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Boundaries of the Land of Canaan. - Numbers 34:2. “ When ye come into the land of Canaan, this shall be the land which will fall to you as an inheritance, the land of Canaan according to its boundaries: ” i.e., ye shall receive the land of Canaan for an inheritance, within the following limits.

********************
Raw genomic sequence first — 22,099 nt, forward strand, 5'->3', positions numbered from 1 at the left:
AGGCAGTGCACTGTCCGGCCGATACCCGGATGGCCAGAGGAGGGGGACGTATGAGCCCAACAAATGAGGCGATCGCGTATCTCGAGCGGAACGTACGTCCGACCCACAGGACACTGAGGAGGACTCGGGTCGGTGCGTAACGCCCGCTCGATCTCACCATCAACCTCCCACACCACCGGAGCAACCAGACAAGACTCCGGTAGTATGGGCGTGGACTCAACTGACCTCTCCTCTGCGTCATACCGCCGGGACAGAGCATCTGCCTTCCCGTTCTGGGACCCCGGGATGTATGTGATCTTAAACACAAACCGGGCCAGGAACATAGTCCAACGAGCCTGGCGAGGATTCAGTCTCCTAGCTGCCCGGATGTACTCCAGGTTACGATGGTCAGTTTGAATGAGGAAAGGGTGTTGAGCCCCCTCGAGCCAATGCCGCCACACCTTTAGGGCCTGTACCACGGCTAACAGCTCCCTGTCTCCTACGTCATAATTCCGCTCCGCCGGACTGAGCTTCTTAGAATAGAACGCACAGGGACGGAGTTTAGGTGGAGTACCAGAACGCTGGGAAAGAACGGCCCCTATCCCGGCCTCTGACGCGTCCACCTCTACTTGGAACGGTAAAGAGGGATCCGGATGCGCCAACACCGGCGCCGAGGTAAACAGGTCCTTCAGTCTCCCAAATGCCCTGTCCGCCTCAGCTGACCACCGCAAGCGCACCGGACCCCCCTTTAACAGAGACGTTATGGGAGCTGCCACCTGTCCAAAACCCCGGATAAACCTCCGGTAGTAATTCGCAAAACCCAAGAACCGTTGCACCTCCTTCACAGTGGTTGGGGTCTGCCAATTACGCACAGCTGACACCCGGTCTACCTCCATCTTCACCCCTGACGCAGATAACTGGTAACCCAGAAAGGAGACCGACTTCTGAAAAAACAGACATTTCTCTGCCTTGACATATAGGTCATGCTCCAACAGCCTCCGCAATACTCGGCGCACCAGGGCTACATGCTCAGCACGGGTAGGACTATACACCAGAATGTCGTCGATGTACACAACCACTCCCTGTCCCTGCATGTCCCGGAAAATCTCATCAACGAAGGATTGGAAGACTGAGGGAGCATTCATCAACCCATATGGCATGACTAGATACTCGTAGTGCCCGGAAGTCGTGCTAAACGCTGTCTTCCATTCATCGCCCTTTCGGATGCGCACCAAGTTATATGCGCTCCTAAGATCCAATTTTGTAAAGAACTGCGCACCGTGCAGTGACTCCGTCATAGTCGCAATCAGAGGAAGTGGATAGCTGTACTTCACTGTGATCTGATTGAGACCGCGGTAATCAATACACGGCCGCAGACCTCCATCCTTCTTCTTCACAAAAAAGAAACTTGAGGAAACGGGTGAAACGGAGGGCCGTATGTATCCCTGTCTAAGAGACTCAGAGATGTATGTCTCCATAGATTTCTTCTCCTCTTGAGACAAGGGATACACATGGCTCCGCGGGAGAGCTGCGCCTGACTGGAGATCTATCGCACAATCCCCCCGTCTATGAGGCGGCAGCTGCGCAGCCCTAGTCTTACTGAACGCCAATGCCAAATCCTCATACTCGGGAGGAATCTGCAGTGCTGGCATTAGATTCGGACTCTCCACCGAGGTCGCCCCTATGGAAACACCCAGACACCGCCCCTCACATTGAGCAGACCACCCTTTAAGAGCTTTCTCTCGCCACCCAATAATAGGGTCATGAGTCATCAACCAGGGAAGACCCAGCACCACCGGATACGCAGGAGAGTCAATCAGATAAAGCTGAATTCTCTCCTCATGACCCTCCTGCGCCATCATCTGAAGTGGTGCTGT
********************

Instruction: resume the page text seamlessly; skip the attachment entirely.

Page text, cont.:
The southern boundary is the same as that given in Joshua 15:2-4 as the boundary of the territory of the tribe of Judah. We have first the general description, “ The south side shall be to you from the desert of Zin on the sides of Edom onwards,” i.e., the land was to extend towards the south as far as the desert of Zin on the sides of Edom. על־ידי , “on the sides,” differs in this respect from על־יד , “on the side” (Exodus 2:5; Joshua 15:46; 2 Samuel 15:2), that the latter is used to designate contact at a single point or along a short line; the former, contact for a long distance or throughout the whole extent (= כּל־יד , Deuteronomy 2:37). “ On the sides of Edom ” signifies, therefore, that the desert of Zin stretched along the side of Edom, and Canaan was separated from Edom by the desert of Zin. From this it follows still further, that Edom in this passage is not the mountains of Edom, which had their western boundary on the Arabah, but the country to the south of the desert of Zin or Wady Murreh, viz., the mountain land of the Azazimeh, which still bears the name of Seir or Serr among the Arabs (see Seetzen and Rowland in Ritter's Erdk. xiv. pp. 840 and 1087). The statement in Joshua 15:1 also agrees with this, viz., that Judah's inheritance was “to the territory of Edom, the desert of Zin towards the south,” according to which the desert of Zin was also to divide the territory of Edom from that of the tribe of Judah (see the remarks on Numbers 14:45). With Numbers 34:3 the more minute description of the southern boundary line commences: “ The south border shall be from the end of the Salt Sea eastward,” i.e., start from “the tongue which turns to the south” ( Joshua 15:2), from the southern point of the Dead Sea, where there is now a salt marsh with the salt mountain at the south-west border of the lake. “ And turn to the south side ( מנּגב ) of the ascent of Akrabbim ” ( ascensus scorpionum ), i.e., hardly “the steep pass of es Sufah, 1434 feet in height, which leads in a south-westerly direction from the Dead Sea along the northern side of Wady Fikreh, a wady three-quarters of an hour's journey in breadth, and over which the road from Petra to Heshbon passes,”